© Lenny Kaye, 1969
Grateful Dead: American Beauty (Warner Bros)
Richard Williams, Melody Maker, 30 January 1971
THE BEST adjective I can think of to describe the Grateful Dead is "disarming." They're beautiful because, unlike so many bands, they never overwhelm you.
Their method is to creep up on you and steal your head through a combination of musicality and sheer enjoyment. Like I said, disarming.
American Beauty is their sixth official album (seventh if you count the early live cuts just released in the States), and it shows off perhaps the most attractive side of their collective personality: the low-key, harmony singalong side with pretty, old-timey songs set to light acoustic backings, Listening to it, you won't believe that these songs were written this century; yet they were all penned by members of the band, plus lyricist Robert Hunter, whose craft equals that of Robbie Robertson. The playing is brilliantly unassuming, just a few really excellent musicians sitting down to play, and the singing is rough but affecting, the harmonies straining ever so slightly but always, always gelling. This is where they beat CSN&Y: the Dead sound human, never manufactured. They're helped along by a few friends, like the members of the New Riders of the Purple Sage, their spin-off group, and Howard Wales, who plays lovely piano on the sad, lazy ballad 'Brokendown Palace'. If you prefer the hard, jamming, electric side of the band, I'd recommend a listen to 'Sugar Magnolia' or 'Till The Morning Comes', which contains the repeated line: "Make yourself easy." That's what this album is all about; I never suspected they'd outshine Workingman's Dead, but they've done it, and here it is. Buy it.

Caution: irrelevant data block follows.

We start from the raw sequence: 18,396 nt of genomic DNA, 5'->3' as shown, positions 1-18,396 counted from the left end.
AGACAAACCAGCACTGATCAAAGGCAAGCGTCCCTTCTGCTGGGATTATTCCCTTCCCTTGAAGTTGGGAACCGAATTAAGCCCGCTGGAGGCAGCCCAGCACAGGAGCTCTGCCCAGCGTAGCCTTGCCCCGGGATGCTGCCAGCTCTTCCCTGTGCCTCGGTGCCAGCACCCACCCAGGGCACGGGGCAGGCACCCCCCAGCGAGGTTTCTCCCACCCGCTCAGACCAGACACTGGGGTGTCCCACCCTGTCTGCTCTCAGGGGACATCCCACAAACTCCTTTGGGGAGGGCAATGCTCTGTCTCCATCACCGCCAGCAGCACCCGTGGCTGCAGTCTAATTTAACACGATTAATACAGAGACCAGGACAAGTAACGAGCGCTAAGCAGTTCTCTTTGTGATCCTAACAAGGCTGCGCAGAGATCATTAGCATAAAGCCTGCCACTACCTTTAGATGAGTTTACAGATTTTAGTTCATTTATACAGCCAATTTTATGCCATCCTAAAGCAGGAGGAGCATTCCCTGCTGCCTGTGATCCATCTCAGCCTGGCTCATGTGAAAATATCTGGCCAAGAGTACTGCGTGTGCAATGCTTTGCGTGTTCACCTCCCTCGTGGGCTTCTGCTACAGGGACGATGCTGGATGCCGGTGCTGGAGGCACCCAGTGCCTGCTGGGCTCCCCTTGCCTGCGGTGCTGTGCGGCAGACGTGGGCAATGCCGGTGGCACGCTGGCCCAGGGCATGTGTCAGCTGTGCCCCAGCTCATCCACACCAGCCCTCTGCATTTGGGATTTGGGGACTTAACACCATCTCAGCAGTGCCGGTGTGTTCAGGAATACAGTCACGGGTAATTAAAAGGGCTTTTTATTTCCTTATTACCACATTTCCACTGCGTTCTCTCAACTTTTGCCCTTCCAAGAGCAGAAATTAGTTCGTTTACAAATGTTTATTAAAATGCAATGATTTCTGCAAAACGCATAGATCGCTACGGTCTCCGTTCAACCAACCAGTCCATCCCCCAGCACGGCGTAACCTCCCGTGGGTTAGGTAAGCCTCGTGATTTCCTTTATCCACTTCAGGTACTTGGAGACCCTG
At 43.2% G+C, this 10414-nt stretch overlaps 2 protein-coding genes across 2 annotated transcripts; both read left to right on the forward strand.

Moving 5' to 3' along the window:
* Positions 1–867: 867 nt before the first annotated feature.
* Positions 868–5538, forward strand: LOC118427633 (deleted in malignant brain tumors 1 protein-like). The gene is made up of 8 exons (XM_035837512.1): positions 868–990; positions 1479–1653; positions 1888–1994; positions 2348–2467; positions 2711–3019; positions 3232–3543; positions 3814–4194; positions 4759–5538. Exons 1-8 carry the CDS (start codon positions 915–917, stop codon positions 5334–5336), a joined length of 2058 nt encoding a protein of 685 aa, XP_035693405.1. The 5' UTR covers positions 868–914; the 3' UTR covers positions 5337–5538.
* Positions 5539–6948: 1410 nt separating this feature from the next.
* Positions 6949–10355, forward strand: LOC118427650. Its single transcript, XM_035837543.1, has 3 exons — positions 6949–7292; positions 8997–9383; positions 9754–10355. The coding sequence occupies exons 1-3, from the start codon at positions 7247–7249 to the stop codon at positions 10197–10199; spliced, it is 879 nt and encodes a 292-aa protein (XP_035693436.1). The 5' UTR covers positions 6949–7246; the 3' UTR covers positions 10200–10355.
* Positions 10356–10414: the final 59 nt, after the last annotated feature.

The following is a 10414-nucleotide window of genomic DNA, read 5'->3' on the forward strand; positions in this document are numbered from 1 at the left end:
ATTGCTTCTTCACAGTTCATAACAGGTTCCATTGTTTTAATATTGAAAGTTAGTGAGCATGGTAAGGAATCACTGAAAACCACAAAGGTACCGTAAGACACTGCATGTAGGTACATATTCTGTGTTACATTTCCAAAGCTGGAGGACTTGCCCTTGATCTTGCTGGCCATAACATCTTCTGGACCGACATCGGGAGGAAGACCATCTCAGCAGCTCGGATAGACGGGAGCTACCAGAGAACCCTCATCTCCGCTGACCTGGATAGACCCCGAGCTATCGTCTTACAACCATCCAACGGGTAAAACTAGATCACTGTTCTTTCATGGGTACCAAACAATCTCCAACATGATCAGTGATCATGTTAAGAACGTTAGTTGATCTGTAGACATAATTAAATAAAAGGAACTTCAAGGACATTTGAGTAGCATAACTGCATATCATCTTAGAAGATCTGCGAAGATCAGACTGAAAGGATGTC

© Richard Williams, 1971